Senior old elderly person learning computer and online pension and banking internet skills protect against fraudIt’s been over a year since the COVID-19 pandemic began; a year of fear, isolation, and loneliness for a great many older adults. Physical distancing has taken away the ability to provide the warmth and comfort of a hug or even an in-person smile in many cases. Yet humans are social creatures, and this diminished socialization has numerous seniors turning their attention to online sources for connection – such as dating websites.

While this may appear harmless or perhaps beneficial, there can be unknown dangers for older adults specifically, known as sweetheart scammers. Here’s what to look for to help keep the seniors you love safe from senior scams:

  • Flattery that turns into requests for financial help. Financial gain is typically the sweetheart scammer’s primary objective. The scammer will use a variety of strategies to achieve that end goal, including targeting weak spots like loneliness. Praising, flattering, and professing everlasting love and affection for a senior the scammer has not met often moves into a request for money.
  • Overwhelming attention. The scammer will hone in on an older adult’s loneliness and vulnerability, lavishing relentless attention. Pay attention to how much time the senior is spending on conversations and texts with the person. You’ll also want to notice if the individual has been declaring his or her love for the senior, particularly early in the relationship. Scammers move rapidly to get to their end goal in the shortest time possible.
  • No online presence. A quick Google search for the older adult’s new love interest can help you assess if the individual is real. In the event the search produces no information of any kind in regards to the individual, it should immediately raise a red flag. You can also run a background check to uncover any criminal convictions, marriage/divorce certificates, or other public records.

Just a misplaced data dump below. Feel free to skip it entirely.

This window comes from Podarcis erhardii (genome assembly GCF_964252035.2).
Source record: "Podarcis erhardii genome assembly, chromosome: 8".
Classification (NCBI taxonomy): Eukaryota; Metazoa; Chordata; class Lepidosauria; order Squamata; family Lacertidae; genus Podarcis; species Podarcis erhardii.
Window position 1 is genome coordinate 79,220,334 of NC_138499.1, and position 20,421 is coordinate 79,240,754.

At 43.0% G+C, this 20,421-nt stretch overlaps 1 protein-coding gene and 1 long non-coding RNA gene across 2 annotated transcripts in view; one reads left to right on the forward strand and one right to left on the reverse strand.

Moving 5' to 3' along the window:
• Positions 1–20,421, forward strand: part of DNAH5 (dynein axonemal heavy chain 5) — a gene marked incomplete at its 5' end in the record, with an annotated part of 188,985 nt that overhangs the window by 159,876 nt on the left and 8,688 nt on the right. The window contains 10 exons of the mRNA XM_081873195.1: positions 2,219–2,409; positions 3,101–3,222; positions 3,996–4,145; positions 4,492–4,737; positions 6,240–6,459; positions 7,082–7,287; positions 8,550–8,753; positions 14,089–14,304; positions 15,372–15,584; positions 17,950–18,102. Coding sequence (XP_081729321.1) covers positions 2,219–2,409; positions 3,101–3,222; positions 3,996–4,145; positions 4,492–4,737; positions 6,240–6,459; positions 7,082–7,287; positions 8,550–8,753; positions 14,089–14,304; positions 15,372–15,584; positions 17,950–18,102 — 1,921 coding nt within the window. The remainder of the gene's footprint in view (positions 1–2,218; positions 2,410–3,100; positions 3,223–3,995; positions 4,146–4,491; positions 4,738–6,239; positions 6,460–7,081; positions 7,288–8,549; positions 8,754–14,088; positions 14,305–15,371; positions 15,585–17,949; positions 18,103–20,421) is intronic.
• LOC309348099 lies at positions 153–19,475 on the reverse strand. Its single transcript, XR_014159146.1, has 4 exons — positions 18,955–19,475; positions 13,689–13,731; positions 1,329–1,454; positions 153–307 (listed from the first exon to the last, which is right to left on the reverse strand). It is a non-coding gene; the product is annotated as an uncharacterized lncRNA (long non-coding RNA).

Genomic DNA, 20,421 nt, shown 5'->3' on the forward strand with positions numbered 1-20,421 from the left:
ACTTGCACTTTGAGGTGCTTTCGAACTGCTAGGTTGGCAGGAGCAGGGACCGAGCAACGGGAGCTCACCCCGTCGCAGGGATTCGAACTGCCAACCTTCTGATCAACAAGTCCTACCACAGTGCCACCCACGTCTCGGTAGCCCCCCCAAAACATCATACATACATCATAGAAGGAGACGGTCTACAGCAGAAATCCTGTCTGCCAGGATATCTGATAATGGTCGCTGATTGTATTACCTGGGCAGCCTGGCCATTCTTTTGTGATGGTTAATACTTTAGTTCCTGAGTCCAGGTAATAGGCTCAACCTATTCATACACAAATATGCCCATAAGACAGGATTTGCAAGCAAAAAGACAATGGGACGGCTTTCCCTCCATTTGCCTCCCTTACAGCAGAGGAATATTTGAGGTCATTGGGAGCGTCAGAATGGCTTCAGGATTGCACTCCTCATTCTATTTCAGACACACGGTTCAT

• A fake photo. Google supplies a reverse image search feature (images.Google.com) which allows you to determine if the individual’s profile picture is in fact a stock photo or stolen from another person.

You might even want to consider logging in to your loved one’s email account to monitor activity and help the senior discern between actual relationships and scammers.

Above all, talk with the senior about the prevalence of online sweetheart scams. Take note of your loved one’s description of his or her new love interest and exactly how the relationship is progressing. Point out any warning signs and help your loved one understand the danger he or she might be facing.

Generations at Home is here to help with safe, trusted caregivers to provide older adults with the cheerful companionship that alleviates loneliness, isolation, and desperation. Give us a call at 727-940-3414 or fill out our online contact form for a free in-home assessment for more information.

How to Safely Enjoy Celebrating the Holidays with Seniors During COVID-19

senior man on video call

Think about the most ideal holiday season you are able to imagine. While that image will vary slightly for every one of us, it could include gifts, good food, lights, and traditions passed down through the generations. Yet what most certainly rings true for everyone is the happiness in spending time with the people we love.

Sadly, the COVID-19 pandemic has caused us all to rethink how to safely enjoy celebrating the holidays with seniors. With a little bit of ingenuity and creativity, however, it’s quite possible to bridge the gap while making new memories with the seniors you love, even if you can’t be with them in person this season.

Our aging care professionals have compiled several tips to allow you to get started:

  • Adjust traditions. Consider the traditions that mean the most to you and your family, and how you can alter them to keep everyone safe. For instance, if everyone usually gets together each year to bake cookies, try using Zoom or a comparable platform to stay connected while making cookies from home. Choose a favorite recipe, have everyone log on at a specific time, and bake away while visiting and listening to some holiday music.
  • Don’t forego decorating. Seniors who live alone often look forward to having loved ones, especially grandchildren, visit to help with holiday decorating. Without in-person visits, older adults may not be motivated to bother with decorations. Again, using a software app like Zoom, plan a time for everyone to get together online and share the stories behind favorite decorations.
  • Enjoy the wonderful outdoors. If weather allows, plan short visits with seniors outside, safely socially distant and with face coverings. String lights on trees around the yard and decorate the front porch.